…so where was I? Oh yes, this writing malarkey. I took a break from it recently in order to dedicate more time to eating toast while staring out windows. That’s been going pretty well, so I feel I can now turn my attentions back to my Google Docs. Can’t say I’m too thrilled with what I find there, but maybe one of these days I’ll open up a file and be pleasantly surprised.
I’ve got to be honest, my writing progress has not been good so far this year. It’s a combination of things, partly hibernation, partly due to a steady stream of rejections (a trend broken just in the past week by two lovely journal acceptances – hurrah!).
So what to do about the writing doldrums? Well, I’ve been trying to get back on track by any means. Firstly, I’ve been following an online course called the Couch to 80k Writing Boot Camp. Compiled by writer, comedian and creative writing teacher Tim Clare, it consists of daily exercises designed to get you writing, one brief assignment at a time. I’m three weeks into it at the moment and finding it helpful. Even if I only write for the 10 minutes prescribed in each episode, I feel I’ve done something at least. And every exercise can potentially spark a great idea. Even better, it’s free! When/if I finish the full eight-week programme, I’ll report back in greater detail. In the meantime, here’s episode 1 if you’d like to give it a listen:
I’m also keeping an eye out for competitions and journals to submit work to. This forces me to a) return to the stories in those disappointing Google files and try to finally finish some of them or b) write something new, for heaven’s sake.
To that end, here are some journals I’ve come across that are currently open for submissions. As always, it’s a pretty random collection because I’m flighty that way. For a more comprehensive list of publications and upcoming contests, you should check out Dublin poet Angela Carr’s brilliant monthly round-up on A Dreaming Skin, as well as Paul McVeigh’s always excellent blog.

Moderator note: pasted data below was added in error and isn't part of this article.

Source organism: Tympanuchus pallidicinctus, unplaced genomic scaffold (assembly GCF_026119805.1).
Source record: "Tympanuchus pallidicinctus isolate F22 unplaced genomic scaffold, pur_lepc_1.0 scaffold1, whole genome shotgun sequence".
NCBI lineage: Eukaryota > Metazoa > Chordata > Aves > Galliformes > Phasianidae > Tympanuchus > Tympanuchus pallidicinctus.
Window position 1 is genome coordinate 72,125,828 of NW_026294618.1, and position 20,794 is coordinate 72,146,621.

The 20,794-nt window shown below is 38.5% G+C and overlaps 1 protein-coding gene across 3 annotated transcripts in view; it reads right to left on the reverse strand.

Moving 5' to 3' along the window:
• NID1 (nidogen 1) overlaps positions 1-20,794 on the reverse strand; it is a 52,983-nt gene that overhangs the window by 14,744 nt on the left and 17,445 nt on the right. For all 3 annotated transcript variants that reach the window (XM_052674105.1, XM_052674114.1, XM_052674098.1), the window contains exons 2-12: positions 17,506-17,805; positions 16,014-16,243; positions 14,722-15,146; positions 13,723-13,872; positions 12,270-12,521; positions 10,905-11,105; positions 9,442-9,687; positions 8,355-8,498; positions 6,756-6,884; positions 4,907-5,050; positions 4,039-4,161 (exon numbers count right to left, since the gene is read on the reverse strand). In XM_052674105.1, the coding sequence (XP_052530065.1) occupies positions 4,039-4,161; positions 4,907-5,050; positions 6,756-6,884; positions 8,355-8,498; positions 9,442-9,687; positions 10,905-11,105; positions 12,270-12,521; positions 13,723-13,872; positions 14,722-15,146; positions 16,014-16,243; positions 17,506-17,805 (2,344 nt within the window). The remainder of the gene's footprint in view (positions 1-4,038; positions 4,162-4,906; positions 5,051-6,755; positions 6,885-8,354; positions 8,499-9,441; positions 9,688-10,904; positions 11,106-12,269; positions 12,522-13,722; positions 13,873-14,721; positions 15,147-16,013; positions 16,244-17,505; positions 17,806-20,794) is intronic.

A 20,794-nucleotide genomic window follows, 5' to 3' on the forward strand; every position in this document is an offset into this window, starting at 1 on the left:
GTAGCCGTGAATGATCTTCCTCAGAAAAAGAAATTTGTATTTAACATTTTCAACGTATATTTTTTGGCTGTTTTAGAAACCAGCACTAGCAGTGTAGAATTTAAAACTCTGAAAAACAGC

It isn’t open just yet, but Scottish literary journal Firewords will shortly have a brief submission window for their 10th issue. Between March 22-29, you can submit short stories of up to 2,000 words, flash fiction pieces under 400 words and up to three poems. The issue is loosely themed ‘Curiosity’, but the editors say they are equally happy to consider work that falls outside that description.
Margo Collective has put out a call for submissions to an anthology called Chains: Unheard Voices, celebrating a centenary since women got the vote. Editors Hannah and Magda (no surnames and their profile pics are most mysterious) say, “A hundred years ago, women were chaining themselves to the grille partition that kept them separate and ‘out of the way’ at the House of Commons. So, in light of this, we want to read compelling interpretations on the theme of chains from the unheard voices of today. We’re hungry for your stories on the theme of chains in whatever capacity that might be. Whether it’s your gender, age, location, race, sexuality, we want to expose the truth of your individual worlds.” Word count should be 2,500-3,000 words and the closing date is March 29. Successful writers will be paid a flat fee for their work (the website doesn’t specify how much).
New bi-monthly magazine The Bangor Literary Journal is currently inviting submissions for issue 2. Send up to two flash fiction pieces of max 200 words each, or 1-2 poems of max 40 lines long. Unlike issue 1, there is no set theme this time around and you have until March 31 to send them your finest words. The first issue is online here if you want to get a feel for the sort of work they seek.
DNA magazine has extended their issue 4 submission deadline to April 13. The theme for this issue is ‘Lies & Confession’, however you wish to interpret that. You can submit flash non-fiction pieces of up to 500 word, poems of max 30 lines or 144-character Twitterature (nope, I don’t know what that is either, I was hoping you could enlighten me) to firstname.lastname@example.org. All the details are here.
And finally, HCE Review is a quarterly online journal produced by the creative writing department at University College Dublin (the HCE part is a nod to James Joyce’s Finnegans Wake). Volume 2, issue 3 is currently open for submissions until April 15. They accept fiction and creative non-fiction of up to 3,000 words, poems of max 50 lines each. And you don’t have to be an alumnus to submit.